The great ship was going down. It was horrible to realize—this mighty structure, this home for two weeks of several thousand people, this moving hotel with its sleeping-berths, its dining-saloons, its kitchens with lunch ready to be eaten, its mighty engines and its cargo of every kind of necessity and comfort for an army—all was about to plunge to the bottom of the sea! Jimmie Higgins had read about the torpedoing of scores of ocean-liners, but in all that reading he had learned less about the matter than he learned in a few minutes while he clung half-dazed to a stay rope, and watched the life-boats swing out over the sides and disappear.
“Women first!” was the cry; but the women would not go until the wounded had been taken, and this occasioned delay. Jimmie helped to get his friend the “wobbly”, and passed him on to be lowered with a rope. By that time the deck had got such a slant that it was hard to walk on it; the bow was settling, and the stern rearing up in the air. Never could you have realized the size of an ocean-liner, until you saw it rear itself up like a monstrous mountain, preparatory to plunging beneath the waves! “Jump for it!” shouted voices. “They’ll pick you up from the other vessels. Jump and swim.”
So Jimmie rushed to the rail. He saw a life-boat below, trying to push away, and being beaten against the vessel by the heavy waves. He heard a horrible scream, and saw a man slip between the boat and the side of the liner. People on every side of him were jumping—so many that he could not find a clear spot in the water. But at last he saw one, and climbed upon the rail and took the plunge.
He struck the icy water and sank, and a wave rolled over him. He came up quickly, owing to his life-preserver, and gasped for breath, and was choked by another rushing wave and then pounded on the head by an oar in the hands of a struggling sailor. He managed to get out of the way, and struck out to get clear of the vessel. He knew how to do this, thanks to many “swimmin’-holes”—including the one he had visited with the Candidate. But he had never before swam in such deadly cold as this; it was colder than he had dreamed when he had talked about it with Comrade Meissner! Its icy hand seemed to smite him, to smite the life out of him; he struggled desperately, as one struggles against suffocation.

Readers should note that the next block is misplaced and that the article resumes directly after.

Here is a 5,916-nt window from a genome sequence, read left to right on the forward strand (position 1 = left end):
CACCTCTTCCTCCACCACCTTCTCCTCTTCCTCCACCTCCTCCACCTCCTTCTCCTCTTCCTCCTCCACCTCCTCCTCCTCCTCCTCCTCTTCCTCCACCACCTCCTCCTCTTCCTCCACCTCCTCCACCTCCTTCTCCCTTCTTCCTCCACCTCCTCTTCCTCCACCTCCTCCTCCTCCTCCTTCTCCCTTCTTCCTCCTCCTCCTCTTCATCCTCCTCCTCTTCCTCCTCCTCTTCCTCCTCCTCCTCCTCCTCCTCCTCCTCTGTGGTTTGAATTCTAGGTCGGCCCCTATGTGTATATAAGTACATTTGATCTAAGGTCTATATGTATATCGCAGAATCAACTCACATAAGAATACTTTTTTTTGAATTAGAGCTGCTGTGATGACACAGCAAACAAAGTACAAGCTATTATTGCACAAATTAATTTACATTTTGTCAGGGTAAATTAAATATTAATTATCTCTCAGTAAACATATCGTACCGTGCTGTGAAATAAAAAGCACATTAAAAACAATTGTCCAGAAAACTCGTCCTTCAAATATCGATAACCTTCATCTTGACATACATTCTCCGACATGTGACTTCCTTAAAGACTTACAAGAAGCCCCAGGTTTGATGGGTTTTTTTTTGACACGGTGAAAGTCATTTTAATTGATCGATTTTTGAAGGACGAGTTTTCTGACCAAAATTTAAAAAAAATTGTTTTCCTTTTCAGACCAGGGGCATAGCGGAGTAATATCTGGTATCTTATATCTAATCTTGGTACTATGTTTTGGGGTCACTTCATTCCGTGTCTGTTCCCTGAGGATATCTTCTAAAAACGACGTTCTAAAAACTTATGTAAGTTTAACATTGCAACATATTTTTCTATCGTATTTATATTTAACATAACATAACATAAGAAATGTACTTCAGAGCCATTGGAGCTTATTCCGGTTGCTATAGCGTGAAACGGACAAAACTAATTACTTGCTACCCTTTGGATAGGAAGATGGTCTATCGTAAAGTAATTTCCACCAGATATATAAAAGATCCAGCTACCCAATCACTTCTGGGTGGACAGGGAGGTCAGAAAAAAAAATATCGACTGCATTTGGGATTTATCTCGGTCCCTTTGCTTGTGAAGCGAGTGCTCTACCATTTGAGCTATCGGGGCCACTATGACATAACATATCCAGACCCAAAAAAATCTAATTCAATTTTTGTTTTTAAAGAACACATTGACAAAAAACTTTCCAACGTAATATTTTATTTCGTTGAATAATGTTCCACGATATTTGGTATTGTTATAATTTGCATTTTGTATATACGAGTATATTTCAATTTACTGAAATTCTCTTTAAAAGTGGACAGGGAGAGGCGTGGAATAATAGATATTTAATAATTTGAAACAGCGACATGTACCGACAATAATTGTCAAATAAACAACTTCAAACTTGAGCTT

The waves beat him here and there; and then suddenly he was seized as if by the falls of Niagara, drawn along and drawn under—down, down. He thought it was the end, and when again he bobbed up to the surface, his breath was all but gone. The great bulk of the vessel was no longer in sight, and Jimmie was struggling in a whirlpool, along with upset boats and oars and deck-chairs and miscellaneous wreckage, and scores of people clinging to such objects, or swimming frantically to reach them.
Jimmie was just about ready to roll over and let his face go under, when suddenly there loomed above him on the top of a wave a boat rowed swiftly by sailors. One in the boat flung a rope to him, and he tried to catch it, but missed; the boat plunged towards him, and an arm reached out, and caught him by the collar. It was a strong and comforting arm, and Jimmie abandoned himself to it, and remembered nothing more for a long time.